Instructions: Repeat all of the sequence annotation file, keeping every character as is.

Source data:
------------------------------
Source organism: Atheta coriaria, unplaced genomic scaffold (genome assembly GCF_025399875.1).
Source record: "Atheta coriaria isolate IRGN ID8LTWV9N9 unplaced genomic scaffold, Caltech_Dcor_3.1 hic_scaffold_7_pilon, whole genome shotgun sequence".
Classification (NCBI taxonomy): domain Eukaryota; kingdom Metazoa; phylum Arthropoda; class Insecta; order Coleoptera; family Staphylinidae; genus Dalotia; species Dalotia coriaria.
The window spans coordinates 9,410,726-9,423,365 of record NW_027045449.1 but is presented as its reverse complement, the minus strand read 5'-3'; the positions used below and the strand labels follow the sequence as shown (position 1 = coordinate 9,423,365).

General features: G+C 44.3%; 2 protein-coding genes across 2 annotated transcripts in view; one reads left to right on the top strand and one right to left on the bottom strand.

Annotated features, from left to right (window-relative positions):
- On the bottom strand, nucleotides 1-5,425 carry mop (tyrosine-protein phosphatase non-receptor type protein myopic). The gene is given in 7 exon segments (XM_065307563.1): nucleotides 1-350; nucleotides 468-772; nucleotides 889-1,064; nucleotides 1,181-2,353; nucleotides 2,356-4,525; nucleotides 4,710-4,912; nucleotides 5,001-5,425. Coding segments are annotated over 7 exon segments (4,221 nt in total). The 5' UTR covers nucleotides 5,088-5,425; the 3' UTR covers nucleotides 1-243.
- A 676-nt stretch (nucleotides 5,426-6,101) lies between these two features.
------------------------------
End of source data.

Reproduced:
Source organism: Atheta coriaria, unplaced genomic scaffold (genome assembly GCF_025399875.1).
Source record: "Atheta coriaria isolate IRGN ID8LTWV9N9 unplaced genomic scaffold, Caltech_Dcor_3.1 hic_scaffold_7_pilon, whole genome shotgun sequence".
Classification (NCBI taxonomy): domain Eukaryota; kingdom Metazoa; phylum Arthropoda; class Insecta; order Coleoptera; family Staphylinidae; genus Dalotia; species Dalotia coriaria.
The window spans coordinates 9,410,726-9,423,365 of record NW_027045449.1 but is presented as its reverse complement, the minus strand read 5'-3'; the positions used below and the strand labels follow the sequence as shown (position 1 = coordinate 9,423,365).

General features: G+C 44.3%; 2 protein-coding genes across 2 annotated transcripts in view; one reads left to right on the top strand and one right to left on the bottom strand.

Annotated features, from left to right (window-relative positions):
- On the bottom strand, nucleotides 1-5,425 carry mop (tyrosine-protein phosphatase non-receptor type protein myopic). The gene is given in 7 exon segments (XM_065307563.1): nucleotides 1-350; nucleotides 468-772; nucleotides 889-1,064; nucleotides 1,181-2,353; nucleotides 2,356-4,525; nucleotides 4,710-4,912; nucleotides 5,001-5,425. Coding segments are annotated over 7 exon segments (4,221 nt in total). The 5' UTR covers nucleotides 5,088-5,425; the 3' UTR covers nucleotides 1-243.
- A 676-nt stretch (nucleotides 5,426-6,101) lies between these two features.